From my point of view, it is almost irrelevant whether Christian Klar – who was sentenced for participating in the murder of my father, among other crimes – remains in prison until the official end of his sentence in about two years, or if he is freed earlier by a grant of executive clemency from the Federal President. If competent officials believe with sufficient certainty that he will present no further danger, and if he recognizes his crimes and feels remorse for them, there will certainly be no objection to a grant of clemency from me.
The circumstances of the crime are still unclear
There is, however, another aspect of the case that concerns me. To my knowledge, the exact circumstances of the crime and the nature of the individual actors’ participation has yet to be clarified. Who was the driver of the motorcycle, and who was the shooter?
One might object that knowing this cannot undo the crime and that the criminals have already been sentenced for murder. However, for me, as a relative, it is still important to know the exact circumstances of the crime, in order to have a better chance of finally closing this chapter – just as relatives of accident victims wish to know the events leading to death as exactly as possible, to be able to understand and deal with what happened.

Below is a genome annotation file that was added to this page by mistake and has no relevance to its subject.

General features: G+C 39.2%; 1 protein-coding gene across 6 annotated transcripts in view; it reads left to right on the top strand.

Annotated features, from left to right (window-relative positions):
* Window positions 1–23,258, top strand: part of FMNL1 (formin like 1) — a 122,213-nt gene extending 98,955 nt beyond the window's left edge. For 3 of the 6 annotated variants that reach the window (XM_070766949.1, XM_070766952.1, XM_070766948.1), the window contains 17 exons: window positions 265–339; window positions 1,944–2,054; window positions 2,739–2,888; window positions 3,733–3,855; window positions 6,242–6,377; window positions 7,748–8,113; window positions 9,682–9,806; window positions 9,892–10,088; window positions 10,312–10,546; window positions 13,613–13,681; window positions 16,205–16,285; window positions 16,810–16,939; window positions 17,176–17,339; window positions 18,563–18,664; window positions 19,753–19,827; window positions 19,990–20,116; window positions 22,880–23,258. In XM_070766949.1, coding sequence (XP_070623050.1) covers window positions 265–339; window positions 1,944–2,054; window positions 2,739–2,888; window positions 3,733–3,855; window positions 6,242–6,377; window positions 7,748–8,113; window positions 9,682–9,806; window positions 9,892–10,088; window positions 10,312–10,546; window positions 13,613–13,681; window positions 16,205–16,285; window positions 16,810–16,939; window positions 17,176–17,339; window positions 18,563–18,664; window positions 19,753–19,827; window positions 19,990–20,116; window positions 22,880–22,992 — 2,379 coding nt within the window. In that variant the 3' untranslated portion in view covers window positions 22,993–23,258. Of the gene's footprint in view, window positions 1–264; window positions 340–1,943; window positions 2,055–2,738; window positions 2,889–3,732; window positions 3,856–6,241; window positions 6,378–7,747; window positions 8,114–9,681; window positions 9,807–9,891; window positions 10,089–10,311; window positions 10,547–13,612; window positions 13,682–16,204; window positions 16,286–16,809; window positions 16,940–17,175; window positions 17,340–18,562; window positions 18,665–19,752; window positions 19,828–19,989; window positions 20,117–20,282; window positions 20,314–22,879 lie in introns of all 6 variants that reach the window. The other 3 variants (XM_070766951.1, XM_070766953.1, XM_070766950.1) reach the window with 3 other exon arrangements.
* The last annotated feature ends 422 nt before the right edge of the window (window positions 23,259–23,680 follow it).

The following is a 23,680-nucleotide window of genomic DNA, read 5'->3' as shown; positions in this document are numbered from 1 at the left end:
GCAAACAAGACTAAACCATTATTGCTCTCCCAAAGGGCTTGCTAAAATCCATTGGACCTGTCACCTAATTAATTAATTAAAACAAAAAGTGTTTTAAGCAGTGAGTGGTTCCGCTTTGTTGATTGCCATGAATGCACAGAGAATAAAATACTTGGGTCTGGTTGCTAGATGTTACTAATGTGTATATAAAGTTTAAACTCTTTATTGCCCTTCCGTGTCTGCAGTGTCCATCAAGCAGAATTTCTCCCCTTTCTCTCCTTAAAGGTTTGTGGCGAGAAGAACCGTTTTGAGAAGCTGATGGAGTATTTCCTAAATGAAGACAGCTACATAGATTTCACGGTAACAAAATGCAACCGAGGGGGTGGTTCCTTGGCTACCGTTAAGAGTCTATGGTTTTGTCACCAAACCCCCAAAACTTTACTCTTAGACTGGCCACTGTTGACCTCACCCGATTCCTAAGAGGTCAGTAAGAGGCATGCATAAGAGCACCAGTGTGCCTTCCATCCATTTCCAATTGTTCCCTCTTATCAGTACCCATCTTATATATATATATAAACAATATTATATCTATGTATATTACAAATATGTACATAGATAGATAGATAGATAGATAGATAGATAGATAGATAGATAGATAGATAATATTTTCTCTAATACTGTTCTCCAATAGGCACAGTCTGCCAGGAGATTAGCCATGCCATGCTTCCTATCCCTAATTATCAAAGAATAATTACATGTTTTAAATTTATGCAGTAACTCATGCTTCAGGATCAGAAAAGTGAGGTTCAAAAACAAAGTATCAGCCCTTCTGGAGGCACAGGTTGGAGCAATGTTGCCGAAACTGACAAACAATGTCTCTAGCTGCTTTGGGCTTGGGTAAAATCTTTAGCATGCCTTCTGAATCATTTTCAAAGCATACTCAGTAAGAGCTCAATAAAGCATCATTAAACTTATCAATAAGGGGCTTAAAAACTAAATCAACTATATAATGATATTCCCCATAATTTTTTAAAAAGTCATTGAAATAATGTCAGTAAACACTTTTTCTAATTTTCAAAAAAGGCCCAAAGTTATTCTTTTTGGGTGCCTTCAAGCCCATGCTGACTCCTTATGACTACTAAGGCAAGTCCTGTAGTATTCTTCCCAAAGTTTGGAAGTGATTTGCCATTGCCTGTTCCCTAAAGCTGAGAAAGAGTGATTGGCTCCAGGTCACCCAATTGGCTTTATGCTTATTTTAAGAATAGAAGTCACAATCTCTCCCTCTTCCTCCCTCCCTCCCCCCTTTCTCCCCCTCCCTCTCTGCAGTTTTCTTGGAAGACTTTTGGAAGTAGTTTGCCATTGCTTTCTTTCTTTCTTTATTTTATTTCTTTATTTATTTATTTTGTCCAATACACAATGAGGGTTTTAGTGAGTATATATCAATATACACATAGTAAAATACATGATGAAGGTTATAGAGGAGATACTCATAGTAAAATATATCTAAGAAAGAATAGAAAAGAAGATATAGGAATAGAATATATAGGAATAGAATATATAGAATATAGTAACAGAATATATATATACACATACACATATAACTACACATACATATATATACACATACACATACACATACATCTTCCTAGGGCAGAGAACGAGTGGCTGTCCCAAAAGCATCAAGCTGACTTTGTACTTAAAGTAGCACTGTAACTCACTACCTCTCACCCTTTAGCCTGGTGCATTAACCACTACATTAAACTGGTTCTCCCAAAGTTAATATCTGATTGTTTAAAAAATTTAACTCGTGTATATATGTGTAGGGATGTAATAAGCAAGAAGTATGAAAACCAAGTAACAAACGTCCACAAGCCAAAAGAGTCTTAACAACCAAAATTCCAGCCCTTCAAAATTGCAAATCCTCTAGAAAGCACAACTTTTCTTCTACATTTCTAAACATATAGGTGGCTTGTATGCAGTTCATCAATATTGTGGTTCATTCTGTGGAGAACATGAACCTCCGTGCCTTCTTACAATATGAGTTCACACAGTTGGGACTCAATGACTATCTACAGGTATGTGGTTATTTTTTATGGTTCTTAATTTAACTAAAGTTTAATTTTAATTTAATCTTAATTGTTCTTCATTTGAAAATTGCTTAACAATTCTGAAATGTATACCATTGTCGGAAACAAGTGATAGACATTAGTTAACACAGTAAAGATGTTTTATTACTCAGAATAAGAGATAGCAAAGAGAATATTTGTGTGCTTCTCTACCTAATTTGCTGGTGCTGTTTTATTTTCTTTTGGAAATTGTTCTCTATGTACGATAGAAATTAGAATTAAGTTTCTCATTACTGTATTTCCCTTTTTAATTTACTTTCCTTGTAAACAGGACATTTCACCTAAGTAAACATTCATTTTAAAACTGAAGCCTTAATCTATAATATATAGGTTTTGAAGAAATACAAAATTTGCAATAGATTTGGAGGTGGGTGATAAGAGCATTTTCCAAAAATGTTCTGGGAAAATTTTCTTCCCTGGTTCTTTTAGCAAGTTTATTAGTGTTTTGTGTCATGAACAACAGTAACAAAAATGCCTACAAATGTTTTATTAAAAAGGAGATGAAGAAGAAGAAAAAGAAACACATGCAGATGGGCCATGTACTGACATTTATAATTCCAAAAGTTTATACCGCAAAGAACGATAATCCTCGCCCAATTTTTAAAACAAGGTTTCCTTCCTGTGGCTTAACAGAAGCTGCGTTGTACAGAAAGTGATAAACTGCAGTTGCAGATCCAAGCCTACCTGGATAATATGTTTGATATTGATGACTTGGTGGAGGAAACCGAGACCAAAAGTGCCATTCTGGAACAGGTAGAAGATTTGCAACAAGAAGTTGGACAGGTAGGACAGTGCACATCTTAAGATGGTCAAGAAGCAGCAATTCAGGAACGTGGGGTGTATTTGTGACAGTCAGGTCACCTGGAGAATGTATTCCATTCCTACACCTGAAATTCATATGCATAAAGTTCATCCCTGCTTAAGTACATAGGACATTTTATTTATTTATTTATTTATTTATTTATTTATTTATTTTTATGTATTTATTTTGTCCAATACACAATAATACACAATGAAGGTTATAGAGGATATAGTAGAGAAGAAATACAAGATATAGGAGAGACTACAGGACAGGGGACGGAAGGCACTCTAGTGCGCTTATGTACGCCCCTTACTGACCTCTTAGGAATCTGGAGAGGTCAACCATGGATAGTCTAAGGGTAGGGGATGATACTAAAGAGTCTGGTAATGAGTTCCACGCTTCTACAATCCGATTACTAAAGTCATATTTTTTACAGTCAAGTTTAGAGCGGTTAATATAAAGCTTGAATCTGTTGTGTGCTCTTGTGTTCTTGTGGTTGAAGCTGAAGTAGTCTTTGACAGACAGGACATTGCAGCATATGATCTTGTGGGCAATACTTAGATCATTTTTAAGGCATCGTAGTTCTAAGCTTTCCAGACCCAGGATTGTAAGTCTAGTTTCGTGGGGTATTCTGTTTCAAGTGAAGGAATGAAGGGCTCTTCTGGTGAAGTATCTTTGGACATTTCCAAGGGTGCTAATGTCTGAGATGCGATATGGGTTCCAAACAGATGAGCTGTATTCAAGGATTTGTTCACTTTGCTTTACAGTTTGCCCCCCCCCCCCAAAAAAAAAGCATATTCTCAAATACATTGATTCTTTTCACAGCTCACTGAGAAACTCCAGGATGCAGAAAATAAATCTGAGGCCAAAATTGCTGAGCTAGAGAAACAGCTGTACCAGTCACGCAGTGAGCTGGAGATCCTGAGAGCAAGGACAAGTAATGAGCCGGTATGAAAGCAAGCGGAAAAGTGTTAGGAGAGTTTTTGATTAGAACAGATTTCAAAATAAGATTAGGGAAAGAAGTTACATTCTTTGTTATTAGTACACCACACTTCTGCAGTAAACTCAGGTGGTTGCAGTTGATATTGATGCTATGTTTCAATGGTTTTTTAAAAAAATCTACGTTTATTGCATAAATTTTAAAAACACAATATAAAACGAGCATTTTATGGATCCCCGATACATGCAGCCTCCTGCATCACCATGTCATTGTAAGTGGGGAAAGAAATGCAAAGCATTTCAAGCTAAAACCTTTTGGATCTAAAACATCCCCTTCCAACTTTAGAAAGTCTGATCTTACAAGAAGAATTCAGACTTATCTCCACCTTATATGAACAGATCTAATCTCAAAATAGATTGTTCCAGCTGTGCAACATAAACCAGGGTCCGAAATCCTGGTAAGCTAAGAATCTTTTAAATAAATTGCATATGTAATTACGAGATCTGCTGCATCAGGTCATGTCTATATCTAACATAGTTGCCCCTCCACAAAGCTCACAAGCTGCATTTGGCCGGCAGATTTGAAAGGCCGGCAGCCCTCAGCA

Shortly after my father’s death, an RAF-sympathizer published a text under the pseudonym “A Mescalero from Göttingen” under the title of “Buback – an Obituary,” which my family, and many others, found despicable.* It was a relief to me when, more than two decades later, the author revealed himself to me in a letter. I wrote him and told him this, although composing the letter was difficult, and I would have preferred to use a less sonorous address than “Dear Mr. H.”
It still disturbs me that I do not know who killed my father, and it surprises me that a criminal, without acknowledging his crimes and without remorse, can expect clemency, even though he has not contributed to the clarification of the circumstances of the crime for which he has already spent 24 years in prison.
One would hope that the clemency request contains some of this information, which is of great interest to the victims’ relatives. Readiness to supply these facts, however, cannot and should not be a pre-condition to a grant of clemency. This readiness would, however, provide an indication that Christian Klar has come closer to the society that he urgently wishes to rejoin, after distancing himself so far from it by his crime.
-- Michael Buback, Professor of Technical and Macromolecular Chemistry in Göttingen, is son of the Attorney General Siegfried Buback, who was murdered in 1977 by the RAF.
[Translated by Andrew Hammel]
* Buback here refers to an incident that occurred shortly after his father's death. In a left-wing student newspaper at the University of Goettingen, an anonymous author, using the name "Mescalero," published a mock-obituary of Buback in which he admitted to a "clandestine joy" at Buback's murder. He wrote that Buback's killing would mean "one less face in the small red-and-black album" which will be publised "after the revolution, to hunt down the most-wanted and most-hated criminals in the world and subject them to a public interrogation." The piece attracted a great deal of attention. In the months following the publication of the "obituary," prosecutors all over Germany brought lawsuits against many press sources which re-printed the article on grounds such as "desecrating the memory of the dead" and "praising criminal activity."